Please Do Not Feed The Fears

Feed the fearsRecently, I was riveted by a Facebook post.  Really.

An open question to a mountain biking group:- Had other riders felt the fear and had they managed to get over it?

The comments section was stuffed with other riders’ thoughts on fear.

There was practical advice: seek coaching, watch the trail ahead, try some good flat pedals, try riding with different people (boyfriends can be more enemy than friend), just keep getting out there.  Some even offered company.  Overwhelmingly, though, it was clear that most could offer empathy.  We have all, it seems, been afraid.

I cannot name a time when I have not been afraid. Fear has not always been a great-rag shaking ghoul rendering me catatonic; more often, it is just an ember in my chest with ferocious potential.  Naturally, it became one of the main motivating forces in my life.  I was an insecure child, needy and raw.

So I grew up with fear as my companion. The easiest thing to do was hide from it.  I did this while trying to be a normal kid.  Only, it didn’t seem to work, I did not understand why much of what I did did not feel real.  It was like starring through a window I but could not find a way in.  Fear was living my life.  And as I became old enough to make decisions fear made them for me.

Once, a friend tried to encourage me to travel. Amazing, she said. Just go.  She was talking a foreign language.  No, said fear, making yet another decision.  She knew then she hadn’t touched me.  Her pity and my fear hung between us.

That was 15 years ago. Since then I have walked in many countries, the most stunning of which was Nepal.  I have wintered in the French Alps and used pedal power to make my way across Thailand.  I have kayaked the Seti River in Nepal and hiked through the Himalayas, survived buying a house and skated around Sydney with a bunch of wild locals.  I have even taken the stage and read my creative writing to strangers.  During each event terror reared up to dominate my mind.

My fear is rooted in the risk of failure. For a long time, I adopted the ‘if you don’t try, you can’t fail’ mentality, although eventually, I realised this would only lead to the biggest failure of all.  So, many years ago, I began making chicken steps into fear’s territory, taking it back for my own and I have found that one of the strongest ways to do this, for me, is through sport.

Sport is immediate.  I take up a board, a bike, a pair of roller blades (these are my things), and head out.  Instantly that spark in my chest fires and fear explodes into ‘what ifs?’.  I could fail, I could get hurt, I could get left behind.  I am inflamed.  But I get on the board or the bike or the skates and I do what I do.  On the other side I have my own message for fear.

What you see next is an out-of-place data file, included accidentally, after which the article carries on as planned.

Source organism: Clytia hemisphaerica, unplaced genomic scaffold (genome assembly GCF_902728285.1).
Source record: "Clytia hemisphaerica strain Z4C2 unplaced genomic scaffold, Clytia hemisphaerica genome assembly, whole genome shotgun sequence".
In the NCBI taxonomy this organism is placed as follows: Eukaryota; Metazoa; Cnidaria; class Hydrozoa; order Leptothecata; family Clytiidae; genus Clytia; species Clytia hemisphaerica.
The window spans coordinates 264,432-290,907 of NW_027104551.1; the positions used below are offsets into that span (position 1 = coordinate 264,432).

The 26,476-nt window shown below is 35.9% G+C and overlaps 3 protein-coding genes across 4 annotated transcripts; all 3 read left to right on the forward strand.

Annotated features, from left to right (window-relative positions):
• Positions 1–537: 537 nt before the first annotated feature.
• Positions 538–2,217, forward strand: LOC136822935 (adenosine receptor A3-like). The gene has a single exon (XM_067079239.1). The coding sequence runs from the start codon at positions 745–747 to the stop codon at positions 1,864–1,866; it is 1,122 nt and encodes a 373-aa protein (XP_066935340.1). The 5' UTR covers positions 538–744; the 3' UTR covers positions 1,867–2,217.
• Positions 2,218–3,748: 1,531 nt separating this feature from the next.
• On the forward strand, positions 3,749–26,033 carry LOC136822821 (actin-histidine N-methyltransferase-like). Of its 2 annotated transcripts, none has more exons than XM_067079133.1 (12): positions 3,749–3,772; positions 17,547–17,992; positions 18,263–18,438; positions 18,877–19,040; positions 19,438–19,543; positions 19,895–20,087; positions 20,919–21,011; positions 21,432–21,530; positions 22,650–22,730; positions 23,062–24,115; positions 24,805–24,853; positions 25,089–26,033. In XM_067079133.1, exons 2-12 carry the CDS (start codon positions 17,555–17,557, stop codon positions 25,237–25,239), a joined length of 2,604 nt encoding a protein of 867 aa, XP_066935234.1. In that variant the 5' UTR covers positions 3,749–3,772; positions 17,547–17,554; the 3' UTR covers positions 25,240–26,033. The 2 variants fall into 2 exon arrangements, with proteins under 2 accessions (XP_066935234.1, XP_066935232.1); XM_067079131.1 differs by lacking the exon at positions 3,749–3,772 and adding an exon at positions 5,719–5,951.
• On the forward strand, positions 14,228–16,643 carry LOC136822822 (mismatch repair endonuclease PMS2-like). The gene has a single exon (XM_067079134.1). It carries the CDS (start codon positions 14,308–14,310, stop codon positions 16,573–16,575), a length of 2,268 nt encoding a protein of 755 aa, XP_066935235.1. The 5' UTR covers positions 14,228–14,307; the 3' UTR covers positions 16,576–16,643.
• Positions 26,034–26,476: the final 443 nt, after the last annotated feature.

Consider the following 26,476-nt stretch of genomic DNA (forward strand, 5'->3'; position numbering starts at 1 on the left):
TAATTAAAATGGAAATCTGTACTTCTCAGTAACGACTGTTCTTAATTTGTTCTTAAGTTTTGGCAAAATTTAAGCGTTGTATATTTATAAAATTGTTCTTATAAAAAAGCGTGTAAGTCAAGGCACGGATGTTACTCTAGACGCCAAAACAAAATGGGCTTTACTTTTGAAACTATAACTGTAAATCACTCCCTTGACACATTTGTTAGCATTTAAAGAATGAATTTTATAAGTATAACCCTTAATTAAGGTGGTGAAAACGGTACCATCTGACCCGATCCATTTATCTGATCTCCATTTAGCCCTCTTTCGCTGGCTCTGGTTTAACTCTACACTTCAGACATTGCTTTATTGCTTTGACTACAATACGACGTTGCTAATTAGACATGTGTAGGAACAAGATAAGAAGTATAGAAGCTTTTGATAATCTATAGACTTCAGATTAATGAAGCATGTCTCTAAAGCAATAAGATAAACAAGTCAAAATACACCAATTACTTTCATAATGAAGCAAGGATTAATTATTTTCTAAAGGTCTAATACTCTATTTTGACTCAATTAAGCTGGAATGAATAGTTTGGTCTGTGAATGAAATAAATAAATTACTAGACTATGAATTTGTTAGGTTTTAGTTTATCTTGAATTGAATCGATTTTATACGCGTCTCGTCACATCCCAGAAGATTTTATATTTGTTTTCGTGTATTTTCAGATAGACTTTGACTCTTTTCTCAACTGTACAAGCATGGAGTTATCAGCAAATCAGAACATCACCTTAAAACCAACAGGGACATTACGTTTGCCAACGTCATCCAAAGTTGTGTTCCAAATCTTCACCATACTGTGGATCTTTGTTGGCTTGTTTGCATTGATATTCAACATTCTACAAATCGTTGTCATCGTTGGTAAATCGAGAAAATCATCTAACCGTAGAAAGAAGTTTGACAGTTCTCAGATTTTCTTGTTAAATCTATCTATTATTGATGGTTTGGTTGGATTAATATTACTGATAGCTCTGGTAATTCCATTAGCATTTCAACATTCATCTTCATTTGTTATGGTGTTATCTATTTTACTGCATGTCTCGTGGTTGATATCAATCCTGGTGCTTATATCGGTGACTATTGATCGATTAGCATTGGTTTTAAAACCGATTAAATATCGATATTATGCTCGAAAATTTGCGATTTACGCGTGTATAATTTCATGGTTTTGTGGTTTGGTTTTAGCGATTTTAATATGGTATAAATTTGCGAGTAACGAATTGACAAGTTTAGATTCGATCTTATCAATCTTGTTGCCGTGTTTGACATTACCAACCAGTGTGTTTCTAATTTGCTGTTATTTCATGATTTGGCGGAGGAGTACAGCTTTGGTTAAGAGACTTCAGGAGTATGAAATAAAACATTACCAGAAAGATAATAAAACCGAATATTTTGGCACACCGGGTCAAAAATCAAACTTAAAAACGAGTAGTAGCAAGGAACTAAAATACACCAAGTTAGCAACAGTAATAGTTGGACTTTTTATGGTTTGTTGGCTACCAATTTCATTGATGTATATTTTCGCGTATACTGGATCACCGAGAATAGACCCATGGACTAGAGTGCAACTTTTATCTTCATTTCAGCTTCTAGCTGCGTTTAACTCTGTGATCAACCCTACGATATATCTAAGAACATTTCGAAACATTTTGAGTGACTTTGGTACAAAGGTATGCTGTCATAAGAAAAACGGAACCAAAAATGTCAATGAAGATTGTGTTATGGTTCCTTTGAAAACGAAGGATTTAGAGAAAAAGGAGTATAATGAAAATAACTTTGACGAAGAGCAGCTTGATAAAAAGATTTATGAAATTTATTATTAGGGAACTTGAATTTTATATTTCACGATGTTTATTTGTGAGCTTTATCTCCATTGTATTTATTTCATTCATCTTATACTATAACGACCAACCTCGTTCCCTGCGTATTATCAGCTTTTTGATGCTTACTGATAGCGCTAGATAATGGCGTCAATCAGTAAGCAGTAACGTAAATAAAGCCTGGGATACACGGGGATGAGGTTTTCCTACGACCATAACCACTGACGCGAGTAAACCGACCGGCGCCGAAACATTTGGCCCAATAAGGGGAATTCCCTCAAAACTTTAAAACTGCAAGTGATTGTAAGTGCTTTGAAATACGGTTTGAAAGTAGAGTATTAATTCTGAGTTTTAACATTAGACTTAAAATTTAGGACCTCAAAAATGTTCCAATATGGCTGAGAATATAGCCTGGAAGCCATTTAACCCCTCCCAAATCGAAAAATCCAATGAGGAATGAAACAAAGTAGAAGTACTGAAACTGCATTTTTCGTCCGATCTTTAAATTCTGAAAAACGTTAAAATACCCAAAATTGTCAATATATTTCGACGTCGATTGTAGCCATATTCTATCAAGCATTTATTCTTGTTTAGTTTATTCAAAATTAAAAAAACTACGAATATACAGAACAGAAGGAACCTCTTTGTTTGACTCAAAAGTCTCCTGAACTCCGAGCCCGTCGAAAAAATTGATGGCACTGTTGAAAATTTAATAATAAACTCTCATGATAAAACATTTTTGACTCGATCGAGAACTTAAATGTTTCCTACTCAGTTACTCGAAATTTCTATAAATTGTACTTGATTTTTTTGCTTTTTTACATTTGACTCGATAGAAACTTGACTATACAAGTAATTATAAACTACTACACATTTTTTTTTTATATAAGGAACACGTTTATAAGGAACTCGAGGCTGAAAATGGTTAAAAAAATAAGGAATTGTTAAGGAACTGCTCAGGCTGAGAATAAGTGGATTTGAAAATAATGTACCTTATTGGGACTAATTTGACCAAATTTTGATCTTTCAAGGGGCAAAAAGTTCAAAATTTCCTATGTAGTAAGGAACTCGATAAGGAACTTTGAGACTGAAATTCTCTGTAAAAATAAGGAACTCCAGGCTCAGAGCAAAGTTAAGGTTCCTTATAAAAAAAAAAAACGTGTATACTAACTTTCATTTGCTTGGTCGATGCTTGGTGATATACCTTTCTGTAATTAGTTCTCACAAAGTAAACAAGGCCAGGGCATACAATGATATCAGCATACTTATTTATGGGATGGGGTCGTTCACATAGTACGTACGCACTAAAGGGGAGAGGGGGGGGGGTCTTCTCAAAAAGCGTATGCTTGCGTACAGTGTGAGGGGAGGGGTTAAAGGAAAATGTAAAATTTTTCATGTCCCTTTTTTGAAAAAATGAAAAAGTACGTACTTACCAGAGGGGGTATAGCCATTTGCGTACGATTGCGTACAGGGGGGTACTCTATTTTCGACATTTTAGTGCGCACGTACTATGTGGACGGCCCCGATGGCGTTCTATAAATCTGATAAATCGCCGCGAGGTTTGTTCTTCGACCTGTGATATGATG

Sport is challenging.  I am beginning to accept that I will never be in a comfortable in a sport, because I will always be pushing.  I will always want to go to my limit.  That is where the fear of failure lurks.  If I want the speed, the technique and the scenery, I have to accept that fear will be part of those experiences.

Sport is social.  Boards and bikes and blades don’t need teams but sharing the experience makes it so much better.  Fear does not like company, it wants to separate you; for me it is concerned with rejection.  If I want to share sports I love with people who feel the same way, fear of rejection must not dominate.  My choice.

Sport gives you results.  I still experience fear every day.  For instance, on a ride I will catch myself, breathless, mercilessly comparing myself to the riders around me.  This is not helpful.  Competing with fear is much more positive.  Every time I get on the board or bike I win.  On each ride there will be little victories along the way.  The things that I chose to walk away from are not a loss but a potential win on another day.

I have come to know the voices and multiple faces of fear so well through riding bikes and boards.  I have come to know them for what they are.  But they are not restricted to this part of my life.  I wish I could stop them but I know this is unlikely; for now.  Instead, I can put what I come to understand about fear to work in other parts of my life.

I did not comment on that post in the end.  I’ll be honest, fear stopped me.  I might have said, ‘I don’t get over fear, I get through it’.  Some days I do this better than others.  But always on the other side are joy, confidence, experience, wonder, new paths, new people, new me.  So I’ll keep chasing it with two things in mind.  Chase it.  And don’t feed it.

4 thoughts on “Please Do Not Feed The Fears

  1. What an awesome blog! Your travels sound tremendous.
    You are so right, one of the reasons I started to bike was to overcome fears. I felt I had become awfully timid as I grew older and wanted to do something challenging and active. As a consequence, my bike has taken me to all corners of the world, and many more I hope 🙂

    1. Thanks, Cheryl. I know what you mean about becoming more timid as you get older. When you are younger you just take risks without thinking. Now, everything is a bit more conscious – can I do that drop? is that rocky descent too much for me? There are things local to me that still have those question marks over them, but it is quite exciting to think that I will make it over them/down them one day! That’s one of the great things about biking, you just keep getting out there! 🙂

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